Moe. has played dozens of area shows through the years at moe.down in both nearby Turin, New York and at Beardslee Castle in Little Falls, as well as at Saranac Brewery. But it had been twenty-one years since they had played the iconic, venerable Stanley Theater in Utica, New York. With the majority of the band having roots in the area, this pair of shows was a much-anticipated homecoming.
Night One, on December 30, saw both a marriage proposal and a mayoral proclamation by Utica’s Robert Palmieri declaring the date as moe. Day in the city, before the show even began. The band set the tone by opening with a scorching version of “Meat,” with percussionist Jim Loughlin displaying his astounding skills with two mallets in each hand on vibraphone. There’s no question that Chuck Garvey and Al Schnier are guitar gods, Rob Derhak is a creative bass player whose frequent onstage grin helps make him so likable, and Vin Amico keeps things chugging like a freight train, playing drums while chomping on gum and blowing enormous bubbles like he’s endorsed by Bazooka. But to this listener, Loughlin makes a distinct difference. He plays stuff that you just don’t hear anywhere else in a band of such renown and longevity.
The band transitioned through seven additional songs totaling nearly ninety minutes of music to conclude the first set. Throughout both nights, the band indeed played several favorite songs, but there was an enormous dose of rarely, or lesser played, tunes that seemed to surprise and delight hardcore fans of moe.
Before the second set, Al introduced the ubiquitous Utica legend, Rainbow Young, who had the crowd singing along to what was purported to be “God Bless America,” though the key, melody, and meter may have been more than a bit different. The second set began with a “Downward Facing Dog,” “Brittle End,” “Downward Facing Dog” sandwich before concluding with a string of tunes ending where they began the night, getting back to “Meat.” The bar was set high, as a goal to surpass on Night Two.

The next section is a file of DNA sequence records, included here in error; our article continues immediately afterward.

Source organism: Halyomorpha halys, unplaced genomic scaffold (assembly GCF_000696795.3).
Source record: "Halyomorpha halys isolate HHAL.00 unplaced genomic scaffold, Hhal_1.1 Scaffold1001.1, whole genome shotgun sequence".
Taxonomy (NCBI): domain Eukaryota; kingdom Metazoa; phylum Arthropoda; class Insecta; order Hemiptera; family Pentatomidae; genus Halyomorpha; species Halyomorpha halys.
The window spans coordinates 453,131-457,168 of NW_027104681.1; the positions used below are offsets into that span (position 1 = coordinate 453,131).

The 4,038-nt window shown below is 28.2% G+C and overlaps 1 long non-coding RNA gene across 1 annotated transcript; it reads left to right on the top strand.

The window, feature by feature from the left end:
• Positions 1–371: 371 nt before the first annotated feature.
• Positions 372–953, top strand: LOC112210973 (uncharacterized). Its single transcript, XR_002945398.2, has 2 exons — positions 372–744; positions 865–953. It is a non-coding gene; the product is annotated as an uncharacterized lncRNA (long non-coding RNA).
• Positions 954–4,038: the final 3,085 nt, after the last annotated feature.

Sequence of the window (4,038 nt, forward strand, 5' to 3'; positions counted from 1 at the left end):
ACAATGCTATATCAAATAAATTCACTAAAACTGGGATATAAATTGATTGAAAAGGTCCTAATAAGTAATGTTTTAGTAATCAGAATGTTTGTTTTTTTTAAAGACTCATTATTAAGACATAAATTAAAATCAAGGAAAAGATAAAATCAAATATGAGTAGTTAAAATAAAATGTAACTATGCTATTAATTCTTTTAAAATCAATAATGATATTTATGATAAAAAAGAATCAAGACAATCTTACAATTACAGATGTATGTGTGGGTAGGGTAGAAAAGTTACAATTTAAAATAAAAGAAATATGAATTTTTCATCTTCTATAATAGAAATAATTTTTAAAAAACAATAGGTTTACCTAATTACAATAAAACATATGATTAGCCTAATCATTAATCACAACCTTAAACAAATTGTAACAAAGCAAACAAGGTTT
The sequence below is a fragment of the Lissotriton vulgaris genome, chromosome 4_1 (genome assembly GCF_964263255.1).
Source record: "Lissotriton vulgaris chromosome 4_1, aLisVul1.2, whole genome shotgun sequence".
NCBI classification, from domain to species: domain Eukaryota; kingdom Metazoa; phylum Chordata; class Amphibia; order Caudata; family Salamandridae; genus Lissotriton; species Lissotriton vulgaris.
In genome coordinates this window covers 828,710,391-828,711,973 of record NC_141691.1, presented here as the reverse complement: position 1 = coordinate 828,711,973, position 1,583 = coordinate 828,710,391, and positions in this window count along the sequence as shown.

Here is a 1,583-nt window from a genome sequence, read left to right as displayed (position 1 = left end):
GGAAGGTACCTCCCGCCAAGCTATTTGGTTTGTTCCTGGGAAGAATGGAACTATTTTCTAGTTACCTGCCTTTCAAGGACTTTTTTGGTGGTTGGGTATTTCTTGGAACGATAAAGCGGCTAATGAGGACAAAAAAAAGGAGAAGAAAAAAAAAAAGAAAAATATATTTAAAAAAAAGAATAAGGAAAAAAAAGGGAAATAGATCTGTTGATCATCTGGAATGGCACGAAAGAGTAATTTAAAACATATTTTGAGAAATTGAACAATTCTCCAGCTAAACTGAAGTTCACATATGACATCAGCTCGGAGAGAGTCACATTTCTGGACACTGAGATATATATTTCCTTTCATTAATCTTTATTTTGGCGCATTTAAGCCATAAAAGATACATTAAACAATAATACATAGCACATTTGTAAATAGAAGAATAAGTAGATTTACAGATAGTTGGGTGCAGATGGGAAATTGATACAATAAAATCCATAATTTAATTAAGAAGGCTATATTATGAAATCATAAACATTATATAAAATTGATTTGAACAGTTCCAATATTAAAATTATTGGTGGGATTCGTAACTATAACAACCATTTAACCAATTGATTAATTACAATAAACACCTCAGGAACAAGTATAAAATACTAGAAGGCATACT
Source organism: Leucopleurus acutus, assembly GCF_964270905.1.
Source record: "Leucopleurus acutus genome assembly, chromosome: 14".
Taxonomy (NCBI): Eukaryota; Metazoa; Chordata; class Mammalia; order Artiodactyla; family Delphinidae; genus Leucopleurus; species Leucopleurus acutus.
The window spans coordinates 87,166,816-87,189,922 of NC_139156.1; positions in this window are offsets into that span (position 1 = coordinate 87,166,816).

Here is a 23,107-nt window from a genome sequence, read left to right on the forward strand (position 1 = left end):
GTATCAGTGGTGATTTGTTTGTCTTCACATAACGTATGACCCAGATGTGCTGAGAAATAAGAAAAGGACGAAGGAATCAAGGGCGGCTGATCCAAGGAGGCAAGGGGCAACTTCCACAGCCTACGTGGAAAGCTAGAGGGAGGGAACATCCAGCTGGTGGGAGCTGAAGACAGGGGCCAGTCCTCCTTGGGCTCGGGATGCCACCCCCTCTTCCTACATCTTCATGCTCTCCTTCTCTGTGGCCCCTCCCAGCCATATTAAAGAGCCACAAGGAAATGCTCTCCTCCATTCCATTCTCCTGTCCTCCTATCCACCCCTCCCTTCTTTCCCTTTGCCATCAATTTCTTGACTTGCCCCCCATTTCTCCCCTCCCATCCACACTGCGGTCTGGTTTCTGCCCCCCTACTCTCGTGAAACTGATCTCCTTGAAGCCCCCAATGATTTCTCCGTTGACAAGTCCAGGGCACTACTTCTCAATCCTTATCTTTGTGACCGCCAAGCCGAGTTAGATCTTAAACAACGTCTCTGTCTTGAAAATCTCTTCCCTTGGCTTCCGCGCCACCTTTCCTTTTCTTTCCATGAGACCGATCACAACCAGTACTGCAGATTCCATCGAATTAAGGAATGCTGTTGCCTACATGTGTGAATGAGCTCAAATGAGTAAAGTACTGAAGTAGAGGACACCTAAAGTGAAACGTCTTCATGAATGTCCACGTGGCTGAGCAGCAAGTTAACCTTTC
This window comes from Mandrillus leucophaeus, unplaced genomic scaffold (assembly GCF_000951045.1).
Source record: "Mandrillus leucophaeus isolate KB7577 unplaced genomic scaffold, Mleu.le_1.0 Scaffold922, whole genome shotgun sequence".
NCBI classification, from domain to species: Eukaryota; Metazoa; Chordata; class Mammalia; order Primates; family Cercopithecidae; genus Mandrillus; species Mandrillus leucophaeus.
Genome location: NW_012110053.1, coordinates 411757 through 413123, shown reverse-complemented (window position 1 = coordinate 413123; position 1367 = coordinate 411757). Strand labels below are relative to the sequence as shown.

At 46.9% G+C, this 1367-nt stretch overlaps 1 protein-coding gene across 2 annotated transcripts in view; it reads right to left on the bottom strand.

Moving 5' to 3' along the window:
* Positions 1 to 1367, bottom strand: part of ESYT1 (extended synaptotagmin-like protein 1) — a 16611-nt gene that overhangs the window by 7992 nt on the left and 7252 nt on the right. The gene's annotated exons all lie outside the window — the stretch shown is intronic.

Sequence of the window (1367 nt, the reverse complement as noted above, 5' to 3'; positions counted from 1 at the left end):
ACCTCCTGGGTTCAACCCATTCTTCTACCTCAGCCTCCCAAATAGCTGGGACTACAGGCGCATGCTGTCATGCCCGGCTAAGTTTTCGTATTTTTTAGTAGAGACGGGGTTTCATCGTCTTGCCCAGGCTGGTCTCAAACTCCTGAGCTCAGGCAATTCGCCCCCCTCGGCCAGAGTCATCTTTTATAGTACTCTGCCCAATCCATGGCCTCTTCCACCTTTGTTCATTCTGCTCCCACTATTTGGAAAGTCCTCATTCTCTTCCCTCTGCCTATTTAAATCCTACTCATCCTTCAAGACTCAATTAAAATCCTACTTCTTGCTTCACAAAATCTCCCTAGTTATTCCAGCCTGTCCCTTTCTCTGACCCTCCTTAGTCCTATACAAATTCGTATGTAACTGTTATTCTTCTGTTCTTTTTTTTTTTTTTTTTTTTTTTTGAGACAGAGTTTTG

Night Two saw moe. pull out all the stops and cut loose in so many interesting ways. On New Year’s Eve, as we all headed into 2020, the band and their fans paid tribute to the Roaring ‘20s in both attire and some of the musical selections. Moe took the stage in suits, ties, suspenders and fedoras, reminiscent of when men dressed as such to go to work one hundred years ago. Many male fans dressed similarly, with dozens of female fans sporting frilly or sequined flapper dresses, long gloves, boas, and headpieces. The theater itself was a perfect setting, as it opened in that decade, and matched the fanciful dress with elaborate baroque design, including ornate twisted columns, a mind-boggling enormous chandelier, and gargoyles, lions, and cherubs adorning the walls and opera seats.
The first set saw Chuck and Al on acoustic guitars, with Al switching out to mandolin for a bit. Jim Loughlin showed his versatility throughout the evening, playing vibraphone, acoustic guitar, congas, and washboard. The three first time played songs included two from 1928, the year the Stanley Theater opened. The set opened with “It,” included a stunning version of “Statesboro Blues,” and ended with Rob Derhak’s “Tambourine.”
Set two saw the band plug in and take things even higher. It included an explosive version of “Don’t Fuck With Flo,” a return to the twenties for a cover of “East St. Louis Toodle-oo,” and ended with a nice rendition of the predictable “New Hope for the New Year.”
The third set had everyone on their feet, singing and dancing, with smiles and good wishes from many fans to others as midnight approached. Starting with a fairly new song, “Along for the Ride,” it included a nice execution of “Mack the Knife,” leading into “Silver Sun” just before the New Year’s countdown. At the stroke of midnight, air cannons showered the crowd with a colossal amount of confetti. The band and their significant others toasted and hugged each other, and moe. soon returned to their instruments. 2020 began with a joyous, infectious “Rebubula,” enhanced by a top-notch lighting presentation. This was followed by “Four,” and “Farmer Ben” segueing into a fervent “Timmy Tucker” to end the set. With a time deadline approaching, the band blazed through “Spine of a Dog” as the encore. Two nights of great music, great memories, and proof that moe. have established themselves as a premier touring band, world-class musicians, and individuals proud of their hometown.
Night One, Set I: Meat > Not Coming Down > Wormwood > Fearless~ > Deep This Time > Who You Calling Scared? > Akimbo > Brent Black
Set II: Downward Facing Dog > Brittle End > Downward Facing Dog, Skrunk > Lazarus > Down Boy > Bring You Down > Meat
Encore: Letter Home, Wind It Up
~ Pink Floyd cover
Night Two, Set I: It*, Time Again**, Shoot First**, Statesboro Blues*#, Where Does The Time Go?*, Tambourine*
Set II: Tailspin > Puebla > Don’t Fuck With Flo > Tubing The River Styx > The Pit, East St. Louis Toodle-oo##, Opium, New Hope For The New Year
Set III: Along For The Ride, Nebraska, Mack The Knife^, Silver Sun%, Rebubula, Four, Farmer Ben > Timmy Tucker
Encore: Spine Of A Dog
* w/ Al & Chuck on acoustic guitar
** w/ Al on mandolin, Chuck on acoustic guitar
# FTP – (Blind Willie McTell cover)
## FTP – (Duke Ellington & Bubber Miley cover –)
% NYE Countdown
^ FTP – (Kurt Weill & Bertolt Brecht cover)